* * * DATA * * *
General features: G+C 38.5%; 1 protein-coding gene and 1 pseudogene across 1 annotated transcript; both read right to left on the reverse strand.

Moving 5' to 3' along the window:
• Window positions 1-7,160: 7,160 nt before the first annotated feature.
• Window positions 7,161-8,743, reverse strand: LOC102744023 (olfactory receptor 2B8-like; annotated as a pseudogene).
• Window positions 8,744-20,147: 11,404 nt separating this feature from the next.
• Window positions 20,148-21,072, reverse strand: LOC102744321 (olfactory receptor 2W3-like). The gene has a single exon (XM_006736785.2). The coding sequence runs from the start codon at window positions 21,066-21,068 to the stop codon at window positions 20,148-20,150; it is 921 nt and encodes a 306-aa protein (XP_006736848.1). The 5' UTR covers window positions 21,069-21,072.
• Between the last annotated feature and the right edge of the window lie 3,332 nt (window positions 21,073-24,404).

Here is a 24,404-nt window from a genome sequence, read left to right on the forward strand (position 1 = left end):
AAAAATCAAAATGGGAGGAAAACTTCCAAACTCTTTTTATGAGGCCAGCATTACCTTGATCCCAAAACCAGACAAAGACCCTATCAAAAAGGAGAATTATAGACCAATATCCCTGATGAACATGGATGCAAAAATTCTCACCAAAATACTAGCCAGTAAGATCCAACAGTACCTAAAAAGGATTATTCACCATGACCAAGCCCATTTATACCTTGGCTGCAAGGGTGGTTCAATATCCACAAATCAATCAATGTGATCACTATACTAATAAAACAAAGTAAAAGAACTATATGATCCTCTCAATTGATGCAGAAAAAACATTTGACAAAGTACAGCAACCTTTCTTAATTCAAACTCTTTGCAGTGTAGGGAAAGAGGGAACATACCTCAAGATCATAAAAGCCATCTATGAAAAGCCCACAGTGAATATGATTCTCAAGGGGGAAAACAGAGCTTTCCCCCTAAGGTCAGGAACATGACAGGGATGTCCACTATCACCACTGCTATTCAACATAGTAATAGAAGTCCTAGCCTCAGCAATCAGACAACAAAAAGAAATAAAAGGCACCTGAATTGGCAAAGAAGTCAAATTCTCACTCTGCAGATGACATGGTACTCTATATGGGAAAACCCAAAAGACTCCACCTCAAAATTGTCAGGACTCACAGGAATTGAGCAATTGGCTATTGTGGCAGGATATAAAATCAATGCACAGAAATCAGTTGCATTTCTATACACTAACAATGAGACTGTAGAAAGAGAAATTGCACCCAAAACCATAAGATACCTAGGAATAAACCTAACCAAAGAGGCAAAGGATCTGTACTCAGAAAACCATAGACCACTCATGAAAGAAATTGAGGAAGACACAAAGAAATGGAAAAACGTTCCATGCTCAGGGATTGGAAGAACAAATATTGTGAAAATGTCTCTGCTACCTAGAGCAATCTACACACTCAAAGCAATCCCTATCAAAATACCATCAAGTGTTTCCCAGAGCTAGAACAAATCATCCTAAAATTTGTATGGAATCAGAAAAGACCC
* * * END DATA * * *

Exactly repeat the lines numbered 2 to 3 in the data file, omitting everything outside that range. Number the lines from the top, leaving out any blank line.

Moving 5' to 3' along the window:
• Window positions 1-7,160: 7,160 nt before the first annotated feature.